(Source: scottman67, via marcusblack1844)

"It is almost as if happiness is an acquired taste, like coconut cordial or ceviche, to which you can eventually become accustomed, but despair is something surprising each time you encounter it."
The End (Lemony Snicket)

(Source: khayeezi, via mirroir)

"I almost wish we were butterflies and liv’d but three summer days - three such days with you I could fill with more delight than fifty common years could ever contain."
John Keats, Bright Star (via quoted-books)

(Source: royalpendragon, via stevienewell)

"I can’t stand my own mind."
Allen Ginsberg, from Collected Poems: 1947 - 1980  (via mirroir)

(Source: hush-syrup, via mirroir)

(Source: sculppp, via marcusblack1844)

"Life is the farce we are all forced to endure."
Arthur Rimbaud (via mirroir)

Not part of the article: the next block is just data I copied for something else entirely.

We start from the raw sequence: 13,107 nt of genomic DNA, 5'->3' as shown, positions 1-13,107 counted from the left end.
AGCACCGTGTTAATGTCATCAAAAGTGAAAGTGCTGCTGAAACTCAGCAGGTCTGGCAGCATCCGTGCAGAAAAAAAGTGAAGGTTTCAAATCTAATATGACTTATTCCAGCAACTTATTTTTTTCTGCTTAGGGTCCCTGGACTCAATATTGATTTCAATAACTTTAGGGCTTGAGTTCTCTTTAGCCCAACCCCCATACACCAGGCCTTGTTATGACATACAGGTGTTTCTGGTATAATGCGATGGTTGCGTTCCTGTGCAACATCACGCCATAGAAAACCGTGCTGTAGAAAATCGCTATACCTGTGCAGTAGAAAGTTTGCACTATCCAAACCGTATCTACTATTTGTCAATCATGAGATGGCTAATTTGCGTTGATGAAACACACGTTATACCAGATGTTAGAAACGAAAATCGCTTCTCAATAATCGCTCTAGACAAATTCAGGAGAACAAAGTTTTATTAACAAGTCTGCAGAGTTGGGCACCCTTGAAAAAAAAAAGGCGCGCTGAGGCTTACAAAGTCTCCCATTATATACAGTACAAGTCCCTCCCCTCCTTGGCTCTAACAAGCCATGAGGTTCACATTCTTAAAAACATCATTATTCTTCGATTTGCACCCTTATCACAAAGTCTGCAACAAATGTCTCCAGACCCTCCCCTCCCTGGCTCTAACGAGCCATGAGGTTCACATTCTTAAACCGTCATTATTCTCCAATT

(Source: psych-facts, via mirroir)

"He put his mouth over mine crushing it—some kisses seem to draw the very soul out of one’s body—his do mine. I feel all my heart swooning at the touch of his mouth—my soul dies a hundred million deaths when his breath is on my face and neck."
Stephen Tennant’s diary, 8 September 1929, Sassoon’s 43rd birthday (via larazontally)

(via andrewstuntpilot)

(Source: fewthistle, via 00aa1234)

"I smell blood and an era of prominent madmen."
W.H. Auden  (via mirroir)

(Source: observando, via mirroir)

(via piaopew)

"It was possible, therefore, to commit a sin without knowing that you committed it, without wanting to commit it, and without being able to avoid it. Sin was not necessarily something that you did: it might be something that happened to you. I do not want to claim that this idea flashed into my mind as a complete novelty at this very moment, under the blows of Sambo’s cane: I must have had glimpses of it even before I left home, for my early childhood had not been altogether happy. But at any rate this was the great, abiding lesson of my boyhood: that I was in a world where it was not possible for me to be good."
Such, Such Were the Joys, George Orwell, May 1947